Consider the serial arrangement of the **rationals** in their order of magnitude.

A real number is a class (a, say) of rational numbers which satisfies the condition that it is the same as the class of those **rationals** each of which precedes at least one member of a.

Thus, consider the class of **rationals** less than 2r; any member of this class precedes some other members of the class - thus 1/2 precedes 4/3, 3/2 and so on; also the class of predecessors of predecessors of 2 2.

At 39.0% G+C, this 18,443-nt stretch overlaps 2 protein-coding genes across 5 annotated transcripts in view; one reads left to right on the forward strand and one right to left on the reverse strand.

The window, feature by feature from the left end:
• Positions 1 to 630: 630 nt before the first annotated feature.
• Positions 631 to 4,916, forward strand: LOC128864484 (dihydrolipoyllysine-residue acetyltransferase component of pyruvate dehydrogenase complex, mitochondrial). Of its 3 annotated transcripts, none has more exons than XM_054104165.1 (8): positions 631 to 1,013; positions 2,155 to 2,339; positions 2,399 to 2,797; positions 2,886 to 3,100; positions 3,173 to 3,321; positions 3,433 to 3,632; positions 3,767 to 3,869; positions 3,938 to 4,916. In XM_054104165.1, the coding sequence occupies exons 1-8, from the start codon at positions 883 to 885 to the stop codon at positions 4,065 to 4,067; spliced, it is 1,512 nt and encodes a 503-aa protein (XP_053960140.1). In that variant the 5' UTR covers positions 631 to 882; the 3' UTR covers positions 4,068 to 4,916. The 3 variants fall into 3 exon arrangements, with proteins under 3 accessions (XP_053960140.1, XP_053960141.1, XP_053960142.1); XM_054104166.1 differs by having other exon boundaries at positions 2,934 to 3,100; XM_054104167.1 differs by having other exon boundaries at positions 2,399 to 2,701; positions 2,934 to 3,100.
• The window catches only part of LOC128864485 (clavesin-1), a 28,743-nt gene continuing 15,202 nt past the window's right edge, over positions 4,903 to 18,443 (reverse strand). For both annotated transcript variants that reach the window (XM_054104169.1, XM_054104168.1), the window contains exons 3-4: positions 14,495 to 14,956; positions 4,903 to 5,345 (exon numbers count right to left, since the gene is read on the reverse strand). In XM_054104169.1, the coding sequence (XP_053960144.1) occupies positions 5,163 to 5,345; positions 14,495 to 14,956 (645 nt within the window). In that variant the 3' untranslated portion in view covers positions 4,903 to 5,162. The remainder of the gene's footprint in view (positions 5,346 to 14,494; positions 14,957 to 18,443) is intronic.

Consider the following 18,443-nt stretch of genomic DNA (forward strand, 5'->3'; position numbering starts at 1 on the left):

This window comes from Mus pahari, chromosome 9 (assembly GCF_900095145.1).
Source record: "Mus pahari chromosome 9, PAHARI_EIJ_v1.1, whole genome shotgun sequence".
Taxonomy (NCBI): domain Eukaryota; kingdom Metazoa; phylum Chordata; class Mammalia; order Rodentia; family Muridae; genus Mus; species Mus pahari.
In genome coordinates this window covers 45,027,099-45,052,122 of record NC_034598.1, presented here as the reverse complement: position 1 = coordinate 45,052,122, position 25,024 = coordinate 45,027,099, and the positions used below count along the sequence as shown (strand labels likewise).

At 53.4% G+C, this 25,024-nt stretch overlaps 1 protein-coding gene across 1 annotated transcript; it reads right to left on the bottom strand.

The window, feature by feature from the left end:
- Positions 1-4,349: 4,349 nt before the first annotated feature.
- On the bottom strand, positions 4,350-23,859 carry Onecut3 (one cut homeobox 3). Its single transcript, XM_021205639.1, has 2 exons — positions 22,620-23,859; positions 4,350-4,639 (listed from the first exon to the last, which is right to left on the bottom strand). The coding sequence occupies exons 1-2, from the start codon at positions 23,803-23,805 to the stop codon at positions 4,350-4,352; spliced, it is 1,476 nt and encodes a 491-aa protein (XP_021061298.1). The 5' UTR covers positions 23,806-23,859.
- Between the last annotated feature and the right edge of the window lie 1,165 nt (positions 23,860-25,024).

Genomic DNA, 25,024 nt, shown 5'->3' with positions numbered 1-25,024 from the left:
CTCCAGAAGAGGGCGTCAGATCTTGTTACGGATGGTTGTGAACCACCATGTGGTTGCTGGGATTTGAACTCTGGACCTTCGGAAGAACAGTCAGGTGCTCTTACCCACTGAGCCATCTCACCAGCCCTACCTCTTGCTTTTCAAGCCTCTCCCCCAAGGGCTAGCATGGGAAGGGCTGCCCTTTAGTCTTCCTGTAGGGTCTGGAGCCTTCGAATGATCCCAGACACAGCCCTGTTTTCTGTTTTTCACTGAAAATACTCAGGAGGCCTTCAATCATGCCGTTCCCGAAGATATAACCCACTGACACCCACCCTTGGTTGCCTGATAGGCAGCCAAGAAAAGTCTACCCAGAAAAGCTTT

Note that the class of **rationals** less than or equal tò 2r is not a real number.

For example, the class of **rationals** whose squares are less than 2r satisfies the definition of a real number; it is the real number A I 2.

Now, owing to the necessary inexactness of measurement, it is impossible to discriminate directly whether any kind of continuous physical quantity possesses the compactness of the series of **rationals** or the continuity of the series of real numbers.